The last decade has seen a major shift in how we invite people to milestone moments like weddings and bar and bat mitzvahs.
For starters, the advent of sophisticated, fun, and bespoke digital invitations has changed the game. And yet, the “paper vs digital” debate sounds downright quaint next to the list of decisions families need to make around bar or bat mitzvah invitations in the age of Covid-19.
These days — as many adults are vaccinated but kids under 12 are not yet eligible — many families are opting for a “hybrid” event; a combination of in-person and online festivities. As such, most families can divide their guest list into three main groups:
- those invited to only attend virtually
- those invited to a virtual service but an in-person celebration
- those invited to mark the day entirely in-person
From there, your guest list could require further sub-groupings, like friends from school and friends from the neighborhood or local family and out-of-town family.
Regardless of how complex your invitation landscape looks, every host shares the same goal: to provide guests with clear information that reflects the joy and meaning of the day. Read on for our comprehensive guide on who, and how, to invite guests to your child’s big day.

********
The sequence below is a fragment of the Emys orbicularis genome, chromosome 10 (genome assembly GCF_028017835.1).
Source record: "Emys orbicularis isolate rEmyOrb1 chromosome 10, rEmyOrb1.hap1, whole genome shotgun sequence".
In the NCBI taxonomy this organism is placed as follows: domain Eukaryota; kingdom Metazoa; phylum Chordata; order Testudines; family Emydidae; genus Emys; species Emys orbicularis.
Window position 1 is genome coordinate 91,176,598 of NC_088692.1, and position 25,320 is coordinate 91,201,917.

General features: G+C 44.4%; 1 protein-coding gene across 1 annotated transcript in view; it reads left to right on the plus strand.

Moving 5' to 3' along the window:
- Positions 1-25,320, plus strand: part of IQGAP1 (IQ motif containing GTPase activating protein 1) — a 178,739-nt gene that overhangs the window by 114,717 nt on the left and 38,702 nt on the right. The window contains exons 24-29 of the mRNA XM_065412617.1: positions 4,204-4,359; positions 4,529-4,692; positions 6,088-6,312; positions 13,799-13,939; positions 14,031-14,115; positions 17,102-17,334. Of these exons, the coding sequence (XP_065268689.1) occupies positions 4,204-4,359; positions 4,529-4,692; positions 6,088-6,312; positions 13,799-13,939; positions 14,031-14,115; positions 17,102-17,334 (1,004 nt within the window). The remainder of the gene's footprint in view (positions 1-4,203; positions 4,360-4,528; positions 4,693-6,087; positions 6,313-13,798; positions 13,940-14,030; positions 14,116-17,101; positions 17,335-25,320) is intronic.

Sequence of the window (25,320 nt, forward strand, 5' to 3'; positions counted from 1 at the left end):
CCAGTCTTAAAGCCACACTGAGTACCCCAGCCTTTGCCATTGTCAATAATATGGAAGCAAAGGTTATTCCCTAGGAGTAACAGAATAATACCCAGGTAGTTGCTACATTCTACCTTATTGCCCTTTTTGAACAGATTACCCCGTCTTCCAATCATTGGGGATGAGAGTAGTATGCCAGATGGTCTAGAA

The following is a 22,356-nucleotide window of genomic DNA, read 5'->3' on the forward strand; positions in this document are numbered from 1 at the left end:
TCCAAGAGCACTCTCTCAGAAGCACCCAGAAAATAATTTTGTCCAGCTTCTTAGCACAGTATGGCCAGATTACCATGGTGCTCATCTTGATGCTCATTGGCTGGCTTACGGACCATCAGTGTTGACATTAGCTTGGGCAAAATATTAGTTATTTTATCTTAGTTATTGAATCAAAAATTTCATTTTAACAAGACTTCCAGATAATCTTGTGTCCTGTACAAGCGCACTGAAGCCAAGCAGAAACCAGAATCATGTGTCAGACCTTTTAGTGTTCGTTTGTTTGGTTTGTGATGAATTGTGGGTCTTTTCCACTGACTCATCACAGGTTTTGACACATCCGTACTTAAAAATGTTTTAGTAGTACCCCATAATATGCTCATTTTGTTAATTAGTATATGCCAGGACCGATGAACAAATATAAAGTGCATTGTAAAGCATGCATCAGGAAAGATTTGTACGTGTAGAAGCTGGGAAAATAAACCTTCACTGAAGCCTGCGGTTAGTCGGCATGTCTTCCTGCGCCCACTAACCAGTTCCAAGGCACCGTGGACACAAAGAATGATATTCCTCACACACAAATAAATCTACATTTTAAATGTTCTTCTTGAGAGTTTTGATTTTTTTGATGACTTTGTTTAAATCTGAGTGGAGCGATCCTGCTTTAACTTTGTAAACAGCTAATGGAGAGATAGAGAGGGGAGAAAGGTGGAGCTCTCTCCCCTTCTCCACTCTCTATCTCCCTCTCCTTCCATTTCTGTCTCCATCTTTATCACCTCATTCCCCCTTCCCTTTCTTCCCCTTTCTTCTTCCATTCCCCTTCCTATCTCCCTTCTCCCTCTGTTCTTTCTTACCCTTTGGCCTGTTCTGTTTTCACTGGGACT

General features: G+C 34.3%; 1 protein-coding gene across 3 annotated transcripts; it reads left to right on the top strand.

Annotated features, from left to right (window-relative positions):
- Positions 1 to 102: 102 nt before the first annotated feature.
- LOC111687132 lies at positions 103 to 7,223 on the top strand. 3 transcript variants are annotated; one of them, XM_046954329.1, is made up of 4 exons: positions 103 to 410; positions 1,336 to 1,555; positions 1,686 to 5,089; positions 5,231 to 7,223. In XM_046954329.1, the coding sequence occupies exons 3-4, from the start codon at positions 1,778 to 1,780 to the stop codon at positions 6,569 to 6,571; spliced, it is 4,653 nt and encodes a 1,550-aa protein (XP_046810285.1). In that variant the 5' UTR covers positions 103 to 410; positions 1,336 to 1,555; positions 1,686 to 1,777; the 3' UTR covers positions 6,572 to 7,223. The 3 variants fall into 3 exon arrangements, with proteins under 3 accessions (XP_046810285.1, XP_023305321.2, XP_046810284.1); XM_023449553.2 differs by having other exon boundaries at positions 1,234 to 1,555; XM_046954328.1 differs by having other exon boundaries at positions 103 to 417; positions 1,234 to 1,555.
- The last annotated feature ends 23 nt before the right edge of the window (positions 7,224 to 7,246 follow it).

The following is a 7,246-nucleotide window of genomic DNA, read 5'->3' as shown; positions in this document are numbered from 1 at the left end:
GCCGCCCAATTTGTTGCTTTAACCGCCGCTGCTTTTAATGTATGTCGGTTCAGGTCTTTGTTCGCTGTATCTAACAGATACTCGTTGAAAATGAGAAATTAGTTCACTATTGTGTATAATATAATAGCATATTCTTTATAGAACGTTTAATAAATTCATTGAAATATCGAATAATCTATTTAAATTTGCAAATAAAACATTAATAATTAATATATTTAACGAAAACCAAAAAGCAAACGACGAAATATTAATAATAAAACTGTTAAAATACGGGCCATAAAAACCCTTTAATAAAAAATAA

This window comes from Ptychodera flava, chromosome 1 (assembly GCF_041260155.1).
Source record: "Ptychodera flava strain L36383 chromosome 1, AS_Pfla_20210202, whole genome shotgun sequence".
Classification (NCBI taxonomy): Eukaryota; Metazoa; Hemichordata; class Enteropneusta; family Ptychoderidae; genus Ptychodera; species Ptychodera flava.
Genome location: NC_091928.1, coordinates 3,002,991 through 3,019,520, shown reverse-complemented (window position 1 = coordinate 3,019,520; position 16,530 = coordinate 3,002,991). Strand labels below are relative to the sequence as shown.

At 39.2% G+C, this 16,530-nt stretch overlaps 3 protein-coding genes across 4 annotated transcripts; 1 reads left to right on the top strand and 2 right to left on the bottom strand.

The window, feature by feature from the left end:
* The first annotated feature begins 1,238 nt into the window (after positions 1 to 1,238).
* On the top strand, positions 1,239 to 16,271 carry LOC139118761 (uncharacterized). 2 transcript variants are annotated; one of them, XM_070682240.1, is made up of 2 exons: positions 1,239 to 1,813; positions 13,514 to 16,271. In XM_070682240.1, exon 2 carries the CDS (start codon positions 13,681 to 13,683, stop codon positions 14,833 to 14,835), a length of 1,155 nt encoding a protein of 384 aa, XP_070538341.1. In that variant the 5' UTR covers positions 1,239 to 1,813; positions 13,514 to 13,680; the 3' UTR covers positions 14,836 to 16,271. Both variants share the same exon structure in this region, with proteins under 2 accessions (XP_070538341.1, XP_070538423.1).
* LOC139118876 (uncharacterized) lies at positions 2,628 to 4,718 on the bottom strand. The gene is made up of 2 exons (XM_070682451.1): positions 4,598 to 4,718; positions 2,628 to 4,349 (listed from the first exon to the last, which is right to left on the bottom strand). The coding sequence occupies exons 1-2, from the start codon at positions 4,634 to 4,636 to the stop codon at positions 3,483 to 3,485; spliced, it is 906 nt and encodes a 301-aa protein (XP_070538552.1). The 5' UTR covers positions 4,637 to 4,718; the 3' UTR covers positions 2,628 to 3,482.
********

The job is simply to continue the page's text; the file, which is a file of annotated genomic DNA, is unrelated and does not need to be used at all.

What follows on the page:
1. Go the digital route
A digital invitation offers tech-supported ways to customize your invitations and organize your guest list into different categories. It also provides a quick and easy way to shift your guest list, if necessary — you can add invitees if you have more in-person space, or include more people on the invitation to a virtual event. Each platform is different, but here are some of the features you’ll find with an online invitation.
Clone your invitations — Some platforms like Green Envelope have a “clone” feature, in which you can distribute different versions of your invitation to different groups of guests. This approach allows you to create a single design but customize wording around Zoom links, RSVP dates, or in-person locations and protocols for each group of guests.
Sub-events — Some websites also allow you to create “sub-events,” so people can see a list of what they’re invited to and respond accordingly.